A few weeks after Kathy's visit to the Internet we met for our annual "girlfriend getaway." That year, to celebrate our friendship and mutual love of travel, we met in the beautiful city of Prague. As always, over dinner the first night, we began by congratulating each other for not being on any kind of medication and then launched into the fun task of catching up as we were both going through many changes in our careers and relationships. It wasn't long into the conversation that Kathy dropped the C-word—crone—and, not surprisingly, Cindy didn't want to be one, either. We quickly reached the conclusion that, even though we were hovering on the edges of menopause, what with all the advances in science, we were probably only at the midpoint of our lives. Being a crone for the next forty or fifty years was not an attractive option.
We wondered if there was a comparable word for describing aging men and, if there was, would they allow themselves to be called that. We couldn't think of a single word that was even close. The sight of the well-lit Prague Castle out the window of our restaurant made us think of the phrase "a man is the king of his castle." What the heck does that make us—the crone in the corner? We decided, right then, that we would become Queens—Queens of Our Own Lives—and we would celebrate this transition, not in isolation, but together with friendship, joy and, hopefully, cake.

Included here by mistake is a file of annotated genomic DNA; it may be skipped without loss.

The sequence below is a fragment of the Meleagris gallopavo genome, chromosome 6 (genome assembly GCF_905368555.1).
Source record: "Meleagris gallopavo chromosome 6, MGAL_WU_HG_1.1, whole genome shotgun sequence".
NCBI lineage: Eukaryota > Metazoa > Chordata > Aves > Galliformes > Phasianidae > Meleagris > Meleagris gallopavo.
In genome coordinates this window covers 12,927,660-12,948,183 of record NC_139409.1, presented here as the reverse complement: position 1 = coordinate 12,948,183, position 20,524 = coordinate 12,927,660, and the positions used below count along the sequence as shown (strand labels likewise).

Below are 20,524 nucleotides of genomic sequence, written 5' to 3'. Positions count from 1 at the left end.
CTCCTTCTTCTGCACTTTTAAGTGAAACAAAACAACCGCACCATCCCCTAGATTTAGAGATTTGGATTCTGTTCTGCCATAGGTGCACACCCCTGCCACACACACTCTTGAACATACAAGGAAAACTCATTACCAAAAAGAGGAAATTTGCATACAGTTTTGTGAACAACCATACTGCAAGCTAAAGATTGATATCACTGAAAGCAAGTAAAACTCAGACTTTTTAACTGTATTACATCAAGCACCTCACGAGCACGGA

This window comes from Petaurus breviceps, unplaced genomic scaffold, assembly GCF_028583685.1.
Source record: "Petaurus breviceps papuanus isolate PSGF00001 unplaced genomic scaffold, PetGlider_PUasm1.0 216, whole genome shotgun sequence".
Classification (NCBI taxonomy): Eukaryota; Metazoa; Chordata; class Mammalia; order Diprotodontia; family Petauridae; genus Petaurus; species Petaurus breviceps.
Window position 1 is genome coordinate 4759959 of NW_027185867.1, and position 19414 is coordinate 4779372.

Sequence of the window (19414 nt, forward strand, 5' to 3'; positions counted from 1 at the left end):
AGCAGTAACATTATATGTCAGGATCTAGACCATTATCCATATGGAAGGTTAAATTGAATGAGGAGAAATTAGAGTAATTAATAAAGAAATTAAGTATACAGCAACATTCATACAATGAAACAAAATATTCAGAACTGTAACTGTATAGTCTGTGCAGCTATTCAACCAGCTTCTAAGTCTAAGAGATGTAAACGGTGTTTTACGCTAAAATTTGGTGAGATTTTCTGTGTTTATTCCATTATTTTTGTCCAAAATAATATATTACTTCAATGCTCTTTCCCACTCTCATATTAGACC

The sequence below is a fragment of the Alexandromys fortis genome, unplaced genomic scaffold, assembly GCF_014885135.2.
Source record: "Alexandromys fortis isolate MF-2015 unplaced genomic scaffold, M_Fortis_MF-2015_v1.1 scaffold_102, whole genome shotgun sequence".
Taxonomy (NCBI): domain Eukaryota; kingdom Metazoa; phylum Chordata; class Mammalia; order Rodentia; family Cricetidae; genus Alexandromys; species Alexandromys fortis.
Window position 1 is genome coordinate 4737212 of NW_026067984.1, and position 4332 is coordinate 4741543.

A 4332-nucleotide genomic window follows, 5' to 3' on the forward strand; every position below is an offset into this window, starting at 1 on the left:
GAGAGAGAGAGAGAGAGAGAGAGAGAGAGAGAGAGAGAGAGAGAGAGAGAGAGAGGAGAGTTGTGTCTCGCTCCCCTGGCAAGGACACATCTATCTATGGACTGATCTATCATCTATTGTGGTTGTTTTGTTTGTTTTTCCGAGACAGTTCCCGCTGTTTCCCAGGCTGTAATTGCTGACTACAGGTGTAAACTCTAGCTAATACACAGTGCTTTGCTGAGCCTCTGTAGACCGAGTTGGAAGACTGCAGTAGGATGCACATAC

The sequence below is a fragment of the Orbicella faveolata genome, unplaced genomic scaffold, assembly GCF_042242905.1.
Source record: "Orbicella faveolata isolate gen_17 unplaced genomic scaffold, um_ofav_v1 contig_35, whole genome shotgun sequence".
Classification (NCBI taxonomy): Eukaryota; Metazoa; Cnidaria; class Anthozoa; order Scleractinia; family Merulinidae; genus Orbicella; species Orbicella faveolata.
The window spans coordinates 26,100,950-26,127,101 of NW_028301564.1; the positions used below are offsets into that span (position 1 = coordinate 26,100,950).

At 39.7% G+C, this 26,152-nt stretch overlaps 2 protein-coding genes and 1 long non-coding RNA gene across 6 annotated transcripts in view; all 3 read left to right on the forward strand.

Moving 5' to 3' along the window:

We realized we needed a format for our celebration. We thought about the kind of events that had meaning and significance to us, and how we'd like to create a new event to celebrate entering this next stage of life. Every New Year's Eve Kathy has a big dinner with a lot of candles, good food, great friends and champagne. During the course of the meal a candle is passed around the table and everyone answers these two questions when the candle comes to them: What do you want to let go of or leave behind in the old year that no longer works for you, and what do you want to keep that is still working for you? In those two sentences, often with tears, courage and much laughter, the old year is honored and put to rest and the New Year is welcomed in. We wanted something like those New Year's Eve dinners to help us let go of things from the first half of our lives that were still holding us back and to bring forward the things that we admired about ourselves. So that's what we did. We used the two questions and we called it our Crowning Ceremony.